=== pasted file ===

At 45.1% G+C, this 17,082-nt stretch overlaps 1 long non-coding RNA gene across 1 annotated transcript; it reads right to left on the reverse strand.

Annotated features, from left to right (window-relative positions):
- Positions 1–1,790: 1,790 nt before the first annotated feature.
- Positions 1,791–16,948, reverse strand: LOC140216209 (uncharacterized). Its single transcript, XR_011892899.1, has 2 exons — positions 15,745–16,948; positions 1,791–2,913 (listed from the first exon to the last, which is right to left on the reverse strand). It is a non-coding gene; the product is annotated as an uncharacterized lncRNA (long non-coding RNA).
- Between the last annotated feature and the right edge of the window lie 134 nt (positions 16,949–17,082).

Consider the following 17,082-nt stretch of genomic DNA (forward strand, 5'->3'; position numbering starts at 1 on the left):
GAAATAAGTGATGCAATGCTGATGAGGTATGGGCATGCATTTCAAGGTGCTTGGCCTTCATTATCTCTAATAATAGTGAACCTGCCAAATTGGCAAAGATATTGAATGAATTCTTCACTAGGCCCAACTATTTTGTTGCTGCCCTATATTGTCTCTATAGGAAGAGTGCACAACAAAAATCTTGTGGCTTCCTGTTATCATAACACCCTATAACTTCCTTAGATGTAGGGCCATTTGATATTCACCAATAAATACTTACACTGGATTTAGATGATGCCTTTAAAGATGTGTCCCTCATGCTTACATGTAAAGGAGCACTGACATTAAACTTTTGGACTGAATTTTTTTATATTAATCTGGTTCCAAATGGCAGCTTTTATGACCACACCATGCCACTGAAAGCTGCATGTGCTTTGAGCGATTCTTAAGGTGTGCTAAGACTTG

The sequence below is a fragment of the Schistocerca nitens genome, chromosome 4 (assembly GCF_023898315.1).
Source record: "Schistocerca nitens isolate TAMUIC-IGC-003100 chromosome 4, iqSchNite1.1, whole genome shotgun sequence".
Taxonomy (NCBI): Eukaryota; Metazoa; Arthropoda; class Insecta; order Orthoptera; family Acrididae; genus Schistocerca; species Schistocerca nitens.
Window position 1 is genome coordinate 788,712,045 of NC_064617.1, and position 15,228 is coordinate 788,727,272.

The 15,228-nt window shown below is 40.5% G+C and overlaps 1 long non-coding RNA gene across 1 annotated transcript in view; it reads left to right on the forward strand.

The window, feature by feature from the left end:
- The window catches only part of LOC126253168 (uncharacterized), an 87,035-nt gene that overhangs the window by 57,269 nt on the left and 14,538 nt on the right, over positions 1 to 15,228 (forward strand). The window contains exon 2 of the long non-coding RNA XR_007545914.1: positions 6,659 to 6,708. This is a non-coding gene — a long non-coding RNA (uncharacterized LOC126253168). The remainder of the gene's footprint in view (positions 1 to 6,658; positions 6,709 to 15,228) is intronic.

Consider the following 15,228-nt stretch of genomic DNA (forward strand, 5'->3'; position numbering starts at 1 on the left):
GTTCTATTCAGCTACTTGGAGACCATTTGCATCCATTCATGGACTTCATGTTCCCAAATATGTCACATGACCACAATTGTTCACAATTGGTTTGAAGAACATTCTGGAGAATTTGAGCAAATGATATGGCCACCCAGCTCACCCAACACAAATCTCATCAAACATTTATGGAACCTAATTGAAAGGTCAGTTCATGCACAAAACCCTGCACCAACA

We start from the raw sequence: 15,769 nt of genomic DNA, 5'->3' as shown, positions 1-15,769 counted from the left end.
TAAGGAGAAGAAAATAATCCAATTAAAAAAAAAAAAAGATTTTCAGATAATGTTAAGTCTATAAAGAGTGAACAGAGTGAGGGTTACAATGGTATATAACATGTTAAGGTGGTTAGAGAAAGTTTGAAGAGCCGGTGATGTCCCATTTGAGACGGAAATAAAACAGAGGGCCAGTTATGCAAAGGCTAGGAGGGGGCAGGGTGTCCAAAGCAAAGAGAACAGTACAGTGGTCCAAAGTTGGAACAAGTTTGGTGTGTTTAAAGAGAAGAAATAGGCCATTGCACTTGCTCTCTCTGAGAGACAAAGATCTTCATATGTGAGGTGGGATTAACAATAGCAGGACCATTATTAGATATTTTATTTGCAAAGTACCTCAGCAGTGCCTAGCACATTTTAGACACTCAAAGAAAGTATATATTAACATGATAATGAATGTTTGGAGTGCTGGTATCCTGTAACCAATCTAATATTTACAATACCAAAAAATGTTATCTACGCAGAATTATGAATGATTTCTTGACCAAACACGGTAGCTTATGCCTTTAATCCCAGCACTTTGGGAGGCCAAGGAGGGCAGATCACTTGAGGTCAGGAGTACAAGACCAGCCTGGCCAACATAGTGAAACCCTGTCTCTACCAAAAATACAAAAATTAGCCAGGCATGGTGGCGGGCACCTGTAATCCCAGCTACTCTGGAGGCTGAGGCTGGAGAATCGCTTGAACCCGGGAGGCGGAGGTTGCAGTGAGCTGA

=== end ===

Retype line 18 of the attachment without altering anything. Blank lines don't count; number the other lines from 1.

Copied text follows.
TAAGGAGAAGAAAATAATCCAATTAAAAAAAAAAAAAGATTTTCAGATAATGTTAAGTCTATAAAGAGTGAACAGAGTGAGGGTTACAATGGTATATAACATGTTAAGGTGGTTAGAGAAAGTTTGAAGAGCCGGTGATGTCCCATTTGAGACGGAAATAAAACAGAGGGCCAGTTATGCAAAGGCTAGGAGGGGGCAGGGTGTCCAAAGCAAAGAGAACAGTACAGTGGTCCAAAGTTGGAACAAGTTTGGTGTGTTTAAAGAGAAGAAATAGGCCATTGCACTTGCTCTCTCTGAGAGACAAAGATCTTCATATGTGAGGTGGGATTAACAATAGCAGGACCATTATTAGATATTTTATTTGCAAAGTACCTCAGCAGTGCCTAGCACATTTTAGACACTCAAAGAAAGTATATATTAACATGATAATGAATGTTTGGAGTGCTGGTATCCTGTAACCAATCTAATATTTACAATACCAAAAAATGTTATCTACGCAGAATTATGAATGATTTCTTGACCAAACACGGTAGCTTATGCCTTTAATCCCAGCACTTTGGGAGGCCAAGGAGGGCAGATCACTTGAGGTCAGGAGTACAAGACCAGCCTGGCCAACATAGTGAAACCCTGTCTCTACCAAAAATACAAAAATTAGCCAGGCATGGTGGCGGGCACCTGTAATCCCAGCTACTCTGGAGGCTGAGGCTGGAGAATCGCTTGAACCCGGGAGGCGGAGGTTGCAGTGAGCTGA